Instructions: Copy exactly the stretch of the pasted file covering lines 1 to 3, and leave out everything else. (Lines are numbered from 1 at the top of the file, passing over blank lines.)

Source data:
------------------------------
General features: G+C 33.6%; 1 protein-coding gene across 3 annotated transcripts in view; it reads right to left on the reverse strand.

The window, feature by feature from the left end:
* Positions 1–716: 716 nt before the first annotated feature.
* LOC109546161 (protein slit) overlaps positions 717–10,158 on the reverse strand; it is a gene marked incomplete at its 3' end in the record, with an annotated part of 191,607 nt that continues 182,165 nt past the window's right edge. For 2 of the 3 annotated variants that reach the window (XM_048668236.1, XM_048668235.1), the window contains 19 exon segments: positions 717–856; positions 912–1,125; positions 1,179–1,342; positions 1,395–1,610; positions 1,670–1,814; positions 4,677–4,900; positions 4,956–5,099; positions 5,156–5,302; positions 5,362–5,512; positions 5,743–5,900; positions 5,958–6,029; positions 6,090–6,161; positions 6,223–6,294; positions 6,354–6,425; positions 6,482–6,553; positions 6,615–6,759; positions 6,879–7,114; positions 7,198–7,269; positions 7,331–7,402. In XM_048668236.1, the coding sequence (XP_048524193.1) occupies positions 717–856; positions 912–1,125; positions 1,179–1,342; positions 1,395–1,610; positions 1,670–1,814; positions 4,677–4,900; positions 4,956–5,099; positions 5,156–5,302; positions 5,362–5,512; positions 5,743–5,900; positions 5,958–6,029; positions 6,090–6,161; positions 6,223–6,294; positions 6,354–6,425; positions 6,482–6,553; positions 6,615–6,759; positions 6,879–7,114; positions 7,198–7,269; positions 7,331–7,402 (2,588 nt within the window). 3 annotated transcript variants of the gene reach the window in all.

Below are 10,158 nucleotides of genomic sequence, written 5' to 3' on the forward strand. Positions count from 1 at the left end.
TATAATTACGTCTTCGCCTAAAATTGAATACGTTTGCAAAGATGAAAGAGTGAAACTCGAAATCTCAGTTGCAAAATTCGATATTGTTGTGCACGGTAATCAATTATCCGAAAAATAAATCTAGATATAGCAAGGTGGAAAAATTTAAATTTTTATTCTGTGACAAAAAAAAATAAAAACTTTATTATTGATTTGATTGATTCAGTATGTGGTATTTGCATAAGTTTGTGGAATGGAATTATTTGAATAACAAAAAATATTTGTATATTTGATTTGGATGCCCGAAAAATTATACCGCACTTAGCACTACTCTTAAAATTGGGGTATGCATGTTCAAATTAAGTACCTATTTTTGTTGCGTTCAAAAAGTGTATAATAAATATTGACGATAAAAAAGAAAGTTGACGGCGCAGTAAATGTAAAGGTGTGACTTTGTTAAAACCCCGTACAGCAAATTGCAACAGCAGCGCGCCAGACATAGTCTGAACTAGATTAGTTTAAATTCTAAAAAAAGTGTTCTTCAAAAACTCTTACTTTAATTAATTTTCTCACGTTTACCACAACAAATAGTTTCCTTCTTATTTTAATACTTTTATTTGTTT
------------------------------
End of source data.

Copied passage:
General features: G+C 33.6%; 1 protein-coding gene across 3 annotated transcripts in view; it reads right to left on the reverse strand.

The window, feature by feature from the left end:
* Positions 1–716: 716 nt before the first annotated feature.